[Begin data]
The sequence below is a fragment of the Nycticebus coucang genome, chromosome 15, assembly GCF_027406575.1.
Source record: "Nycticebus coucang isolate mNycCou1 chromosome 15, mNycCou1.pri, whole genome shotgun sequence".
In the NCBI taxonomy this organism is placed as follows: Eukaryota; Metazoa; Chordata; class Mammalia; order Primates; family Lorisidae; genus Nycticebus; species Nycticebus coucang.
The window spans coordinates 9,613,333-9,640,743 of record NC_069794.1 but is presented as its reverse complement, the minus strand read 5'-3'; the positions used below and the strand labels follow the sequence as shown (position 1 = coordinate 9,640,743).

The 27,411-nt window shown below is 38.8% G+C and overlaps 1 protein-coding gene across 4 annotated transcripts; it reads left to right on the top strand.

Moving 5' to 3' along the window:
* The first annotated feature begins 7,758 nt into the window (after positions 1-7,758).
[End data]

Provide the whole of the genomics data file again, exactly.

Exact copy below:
The sequence below is a fragment of the Nycticebus coucang genome, chromosome 15, assembly GCF_027406575.1.
Source record: "Nycticebus coucang isolate mNycCou1 chromosome 15, mNycCou1.pri, whole genome shotgun sequence".
In the NCBI taxonomy this organism is placed as follows: Eukaryota; Metazoa; Chordata; class Mammalia; order Primates; family Lorisidae; genus Nycticebus; species Nycticebus coucang.
The window spans coordinates 9,613,333-9,640,743 of record NC_069794.1 but is presented as its reverse complement, the minus strand read 5'-3'; the positions used below and the strand labels follow the sequence as shown (position 1 = coordinate 9,640,743).

The 27,411-nt window shown below is 38.8% G+C and overlaps 1 protein-coding gene across 4 annotated transcripts; it reads left to right on the top strand.

Moving 5' to 3' along the window:
* The first annotated feature begins 7,758 nt into the window (after positions 1-7,758).